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Product listing: WIPI2 Antibody, UniProt ID Q9Y4P8 #8567 to GFAP (GA5) Mouse mAb (Alexa Fluor® 594 Conjugate), UniProt ID P14136 #8152

$111
20 µl
$260
100 µl
APPLICATIONS
REACTIVITY
Human, Mouse, Rat

Application Methods: Western Blotting

Background: Autophagy is a catabolic process for the autophagosomic-lysosomal degradation of bulk cytoplasmic contents (1,2). It is generally activated by conditions of nutrient deprivation but is also associated with a number of physiological processes including development, differentiation, neurodegeneration, infection, and cancer (3). The molecular machinery of autophagy was largely discovered in yeast and is directed by a number of autophagy-related (Atg) genes.Vacuolar trafficking and autophagy are controlled by the class III type phosphoinositide 3-kinase (PI3K) Vps34, which generates phosphoinositide-3-phosphate (PtdIns3P) (4,5). Atg18 and Atg21 are two related WD-repeat proteins that bind PtdIns3P via a conserved Phe-Arg-Arg-Gly motif (6,7). It has been shown that Atg18 binds to Atg2 and that this complex is directed to vacuolar membranes by its interaction with PtdIns3P (8). Human orthologs of Atg18 and Atg21 were identified as members of the WD-repeat protein Interacting with Phosphoinositides (WIPI) family (9-11). WIPI1 (also called WIPI49) and WIPI2 have been shown to translocate from several vacuolar compartments to LC3-positive autophagosomes during autophagy; this translocation may be used as an autophagy marker (12).

$260
100 µl
APPLICATIONS
REACTIVITY
Mouse

Application Methods: Western Blotting

Background: The Wnt family includes several secreted glycoproteins that play important roles in animal development (1). There are 19 Wnt genes in the human genome that encode functionally distinct Wnt proteins (2). Wnt members bind to the Frizzled family of seven-pass transmembrane proteins and activate several signaling pathways (3). The canonical Wnt/β-catenin pathway also requires a coreceptor from the low-density lipoprotein receptor family (4). Aberrant activation of Wnt signaling pathways is involved in several types of cancers (5).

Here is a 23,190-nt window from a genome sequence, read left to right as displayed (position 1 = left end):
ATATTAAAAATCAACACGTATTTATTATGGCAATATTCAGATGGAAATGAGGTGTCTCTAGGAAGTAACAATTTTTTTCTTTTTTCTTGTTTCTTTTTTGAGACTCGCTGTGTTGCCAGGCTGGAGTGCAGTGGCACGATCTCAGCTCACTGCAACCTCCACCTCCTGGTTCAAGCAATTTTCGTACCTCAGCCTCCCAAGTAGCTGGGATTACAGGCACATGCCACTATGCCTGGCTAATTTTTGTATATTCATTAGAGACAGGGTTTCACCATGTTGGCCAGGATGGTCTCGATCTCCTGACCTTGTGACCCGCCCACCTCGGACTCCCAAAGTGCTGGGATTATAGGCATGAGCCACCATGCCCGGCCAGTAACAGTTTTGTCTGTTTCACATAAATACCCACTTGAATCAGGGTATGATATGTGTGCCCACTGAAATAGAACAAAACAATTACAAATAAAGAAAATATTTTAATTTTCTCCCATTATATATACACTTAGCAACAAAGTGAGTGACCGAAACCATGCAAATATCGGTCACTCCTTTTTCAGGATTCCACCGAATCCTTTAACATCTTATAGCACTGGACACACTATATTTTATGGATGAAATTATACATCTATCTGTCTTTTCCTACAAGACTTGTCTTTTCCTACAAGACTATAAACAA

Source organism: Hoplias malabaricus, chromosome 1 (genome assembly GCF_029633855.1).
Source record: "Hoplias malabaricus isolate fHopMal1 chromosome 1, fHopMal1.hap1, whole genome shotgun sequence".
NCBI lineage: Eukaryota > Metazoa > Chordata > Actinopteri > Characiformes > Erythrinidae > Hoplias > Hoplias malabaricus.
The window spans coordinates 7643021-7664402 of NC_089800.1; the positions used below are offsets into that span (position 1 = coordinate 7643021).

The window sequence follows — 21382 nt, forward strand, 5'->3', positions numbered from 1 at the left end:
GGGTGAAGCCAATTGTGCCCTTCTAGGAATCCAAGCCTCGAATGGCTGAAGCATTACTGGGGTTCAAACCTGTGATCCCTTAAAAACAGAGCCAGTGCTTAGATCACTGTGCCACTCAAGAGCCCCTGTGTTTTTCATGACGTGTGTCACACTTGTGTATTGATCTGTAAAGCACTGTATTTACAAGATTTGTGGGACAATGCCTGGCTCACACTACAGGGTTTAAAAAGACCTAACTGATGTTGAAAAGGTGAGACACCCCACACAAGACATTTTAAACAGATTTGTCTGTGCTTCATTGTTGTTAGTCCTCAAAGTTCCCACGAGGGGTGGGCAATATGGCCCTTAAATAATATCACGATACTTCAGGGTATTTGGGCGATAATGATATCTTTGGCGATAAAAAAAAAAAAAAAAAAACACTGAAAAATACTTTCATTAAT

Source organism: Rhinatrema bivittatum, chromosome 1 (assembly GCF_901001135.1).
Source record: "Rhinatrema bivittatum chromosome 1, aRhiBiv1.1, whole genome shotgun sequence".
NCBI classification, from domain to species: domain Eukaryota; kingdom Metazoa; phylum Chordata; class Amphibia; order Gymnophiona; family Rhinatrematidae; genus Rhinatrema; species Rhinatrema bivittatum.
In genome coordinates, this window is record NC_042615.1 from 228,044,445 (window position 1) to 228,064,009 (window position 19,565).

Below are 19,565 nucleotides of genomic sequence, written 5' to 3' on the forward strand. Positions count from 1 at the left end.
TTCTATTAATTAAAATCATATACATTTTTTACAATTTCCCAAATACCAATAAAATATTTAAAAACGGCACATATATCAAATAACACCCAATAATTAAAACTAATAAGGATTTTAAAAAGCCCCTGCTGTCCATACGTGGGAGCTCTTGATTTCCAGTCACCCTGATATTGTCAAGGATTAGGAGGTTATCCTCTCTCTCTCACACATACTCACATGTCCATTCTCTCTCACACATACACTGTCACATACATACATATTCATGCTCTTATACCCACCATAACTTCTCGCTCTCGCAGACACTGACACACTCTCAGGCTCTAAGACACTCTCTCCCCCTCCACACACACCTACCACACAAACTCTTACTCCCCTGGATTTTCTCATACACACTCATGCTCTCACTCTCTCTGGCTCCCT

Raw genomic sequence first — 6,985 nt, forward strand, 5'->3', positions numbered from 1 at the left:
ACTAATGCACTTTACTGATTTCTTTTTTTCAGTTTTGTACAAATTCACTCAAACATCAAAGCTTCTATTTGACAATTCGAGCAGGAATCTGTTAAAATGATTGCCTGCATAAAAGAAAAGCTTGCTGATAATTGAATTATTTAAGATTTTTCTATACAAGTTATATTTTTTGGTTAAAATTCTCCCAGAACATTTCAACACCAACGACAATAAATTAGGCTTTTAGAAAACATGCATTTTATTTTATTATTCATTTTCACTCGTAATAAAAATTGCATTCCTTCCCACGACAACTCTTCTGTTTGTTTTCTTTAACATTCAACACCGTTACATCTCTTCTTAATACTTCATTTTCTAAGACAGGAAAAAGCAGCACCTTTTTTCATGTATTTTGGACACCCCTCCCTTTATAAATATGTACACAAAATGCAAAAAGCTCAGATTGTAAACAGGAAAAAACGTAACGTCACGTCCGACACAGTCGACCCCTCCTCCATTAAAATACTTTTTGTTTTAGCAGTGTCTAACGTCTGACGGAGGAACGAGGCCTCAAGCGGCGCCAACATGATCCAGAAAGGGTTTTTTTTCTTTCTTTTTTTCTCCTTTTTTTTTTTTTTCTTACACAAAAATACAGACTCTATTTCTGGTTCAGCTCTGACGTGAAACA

$260
100 µl
APPLICATIONS
REACTIVITY
Human, Monkey

Application Methods: Western Blotting

Background: Tight junctions, or zona occludens, form a continuous barrier to fluids across the epithelium and endothelium. They function in regulation of paracellular permeability and in the maintenance of cell polarity, blocking the movement of transmembrane proteins between the apical and the basolateral cell surfaces (reviewed in 1). Zona occludens proteins ZO-1, -2, and -3 (also known as TJP1, 2, and 3) are peripheral membrane adaptor proteins that link junctional transmembrane proteins such as occludin and claudin to the actin cytoskeleton (reviewed in 2). ZO-1 and -2 are required for tight junction formation and function (3,4). In subconfluent proliferating cells, ZO-1 and ZO-2 have been shown to colocalize to the nucleus and play a role in transcriptional regulation, possibly through facilitating nuclear import/export of transcriptional regulators (5-7). The ZO-2 gene is transcribed from two promoters, generating the ZO-2A and ZO-2C isoforms. ZO-2C lacks a 23 amino acid amino-terminal sequence found in other ZO-2 isoforms. While both isoforms appear to be widely expressed, abnormal regulation of the ZO-2 gene may be correlated with development of ductal cancer (8).